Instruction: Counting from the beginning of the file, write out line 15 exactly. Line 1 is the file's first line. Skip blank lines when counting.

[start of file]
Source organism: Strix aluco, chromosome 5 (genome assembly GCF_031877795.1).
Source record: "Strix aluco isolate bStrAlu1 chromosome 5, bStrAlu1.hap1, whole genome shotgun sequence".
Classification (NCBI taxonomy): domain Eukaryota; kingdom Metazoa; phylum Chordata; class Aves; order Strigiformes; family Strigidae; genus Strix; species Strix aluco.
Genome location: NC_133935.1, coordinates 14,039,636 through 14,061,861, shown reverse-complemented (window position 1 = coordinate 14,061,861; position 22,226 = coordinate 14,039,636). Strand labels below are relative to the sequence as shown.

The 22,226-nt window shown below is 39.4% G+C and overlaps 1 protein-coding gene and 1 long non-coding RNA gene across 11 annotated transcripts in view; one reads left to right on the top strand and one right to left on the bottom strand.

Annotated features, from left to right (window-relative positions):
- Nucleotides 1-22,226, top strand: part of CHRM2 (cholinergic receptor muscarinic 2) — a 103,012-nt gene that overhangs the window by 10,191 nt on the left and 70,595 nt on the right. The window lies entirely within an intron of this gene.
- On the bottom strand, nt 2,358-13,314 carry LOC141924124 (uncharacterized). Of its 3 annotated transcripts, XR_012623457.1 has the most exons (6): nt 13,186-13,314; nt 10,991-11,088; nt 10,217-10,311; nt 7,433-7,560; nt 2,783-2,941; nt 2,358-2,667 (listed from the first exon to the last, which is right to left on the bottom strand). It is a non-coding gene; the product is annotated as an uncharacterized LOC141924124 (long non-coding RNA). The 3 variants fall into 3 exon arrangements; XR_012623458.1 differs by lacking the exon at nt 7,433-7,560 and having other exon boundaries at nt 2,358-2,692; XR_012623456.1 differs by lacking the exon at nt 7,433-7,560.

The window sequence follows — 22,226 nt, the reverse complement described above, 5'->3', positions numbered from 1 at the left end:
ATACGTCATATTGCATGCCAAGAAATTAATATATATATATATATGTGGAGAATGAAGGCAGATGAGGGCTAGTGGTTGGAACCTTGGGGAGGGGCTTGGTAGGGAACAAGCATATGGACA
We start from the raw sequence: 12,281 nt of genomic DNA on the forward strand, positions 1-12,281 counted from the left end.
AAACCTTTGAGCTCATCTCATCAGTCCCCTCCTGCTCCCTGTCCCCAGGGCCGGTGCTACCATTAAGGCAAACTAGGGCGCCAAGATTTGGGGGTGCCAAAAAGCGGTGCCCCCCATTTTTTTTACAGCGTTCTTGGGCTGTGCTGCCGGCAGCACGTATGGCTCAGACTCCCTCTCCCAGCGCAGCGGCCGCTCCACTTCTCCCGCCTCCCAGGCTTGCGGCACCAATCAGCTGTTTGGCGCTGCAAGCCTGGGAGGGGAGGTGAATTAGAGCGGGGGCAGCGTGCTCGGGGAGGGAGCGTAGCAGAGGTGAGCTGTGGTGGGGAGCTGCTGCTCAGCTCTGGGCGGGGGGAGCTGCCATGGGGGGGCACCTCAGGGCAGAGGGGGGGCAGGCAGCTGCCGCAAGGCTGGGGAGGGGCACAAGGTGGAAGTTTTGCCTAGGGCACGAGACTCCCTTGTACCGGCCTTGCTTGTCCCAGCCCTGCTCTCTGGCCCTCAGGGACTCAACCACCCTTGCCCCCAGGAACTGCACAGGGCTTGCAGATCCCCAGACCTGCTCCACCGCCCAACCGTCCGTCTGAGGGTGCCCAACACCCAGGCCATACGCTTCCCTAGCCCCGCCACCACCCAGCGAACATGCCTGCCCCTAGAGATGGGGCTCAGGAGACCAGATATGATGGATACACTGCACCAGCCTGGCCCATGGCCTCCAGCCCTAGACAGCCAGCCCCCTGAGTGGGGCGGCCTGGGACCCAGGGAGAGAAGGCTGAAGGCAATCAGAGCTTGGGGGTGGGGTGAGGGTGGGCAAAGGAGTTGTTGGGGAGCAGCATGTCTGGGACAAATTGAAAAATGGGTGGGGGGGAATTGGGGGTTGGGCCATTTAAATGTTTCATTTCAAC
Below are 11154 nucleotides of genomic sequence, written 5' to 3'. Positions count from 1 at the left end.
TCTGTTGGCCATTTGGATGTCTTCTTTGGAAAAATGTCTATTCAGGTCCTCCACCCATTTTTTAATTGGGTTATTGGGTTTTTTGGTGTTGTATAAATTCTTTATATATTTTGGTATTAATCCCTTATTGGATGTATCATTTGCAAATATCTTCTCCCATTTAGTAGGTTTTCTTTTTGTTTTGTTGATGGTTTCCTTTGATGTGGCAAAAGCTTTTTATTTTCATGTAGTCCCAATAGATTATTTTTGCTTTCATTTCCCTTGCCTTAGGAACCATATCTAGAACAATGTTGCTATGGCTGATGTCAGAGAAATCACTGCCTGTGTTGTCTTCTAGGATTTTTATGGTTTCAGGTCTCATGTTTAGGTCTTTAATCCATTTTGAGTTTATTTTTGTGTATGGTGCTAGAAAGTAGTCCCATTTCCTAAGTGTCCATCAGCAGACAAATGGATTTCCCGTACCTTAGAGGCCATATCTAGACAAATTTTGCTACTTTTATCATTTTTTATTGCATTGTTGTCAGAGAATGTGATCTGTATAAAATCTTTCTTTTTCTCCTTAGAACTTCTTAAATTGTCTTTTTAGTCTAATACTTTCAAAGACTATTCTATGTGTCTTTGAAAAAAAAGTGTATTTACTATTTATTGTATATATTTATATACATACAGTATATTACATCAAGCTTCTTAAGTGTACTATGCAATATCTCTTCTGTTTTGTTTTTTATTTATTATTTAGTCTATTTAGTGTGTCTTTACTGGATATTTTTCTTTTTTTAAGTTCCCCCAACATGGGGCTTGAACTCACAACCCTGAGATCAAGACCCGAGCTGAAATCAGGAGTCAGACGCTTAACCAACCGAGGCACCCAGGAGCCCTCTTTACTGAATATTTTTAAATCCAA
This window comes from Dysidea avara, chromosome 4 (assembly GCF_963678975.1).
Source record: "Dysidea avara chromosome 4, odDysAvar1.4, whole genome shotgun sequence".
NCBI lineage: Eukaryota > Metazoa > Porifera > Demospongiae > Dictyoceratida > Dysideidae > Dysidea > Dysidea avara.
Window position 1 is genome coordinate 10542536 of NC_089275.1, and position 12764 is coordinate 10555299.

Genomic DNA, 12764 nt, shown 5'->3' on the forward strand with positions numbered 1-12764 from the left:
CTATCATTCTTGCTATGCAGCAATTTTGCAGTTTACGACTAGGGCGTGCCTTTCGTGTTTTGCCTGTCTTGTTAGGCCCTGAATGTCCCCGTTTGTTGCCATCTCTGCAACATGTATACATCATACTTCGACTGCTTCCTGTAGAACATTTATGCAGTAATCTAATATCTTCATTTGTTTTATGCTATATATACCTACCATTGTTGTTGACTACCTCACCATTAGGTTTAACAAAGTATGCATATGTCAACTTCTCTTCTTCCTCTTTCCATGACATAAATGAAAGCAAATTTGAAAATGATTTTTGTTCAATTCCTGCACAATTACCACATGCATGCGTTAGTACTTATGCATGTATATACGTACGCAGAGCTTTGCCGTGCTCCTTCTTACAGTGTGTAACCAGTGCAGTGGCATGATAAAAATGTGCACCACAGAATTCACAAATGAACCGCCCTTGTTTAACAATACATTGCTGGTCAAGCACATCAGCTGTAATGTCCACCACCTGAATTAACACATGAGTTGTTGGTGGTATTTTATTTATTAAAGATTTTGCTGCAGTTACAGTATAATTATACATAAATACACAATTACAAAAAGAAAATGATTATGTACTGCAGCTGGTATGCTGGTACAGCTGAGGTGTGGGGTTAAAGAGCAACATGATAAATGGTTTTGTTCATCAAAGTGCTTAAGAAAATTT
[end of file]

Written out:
This window comes from Dysidea avara, chromosome 4 (assembly GCF_963678975.1).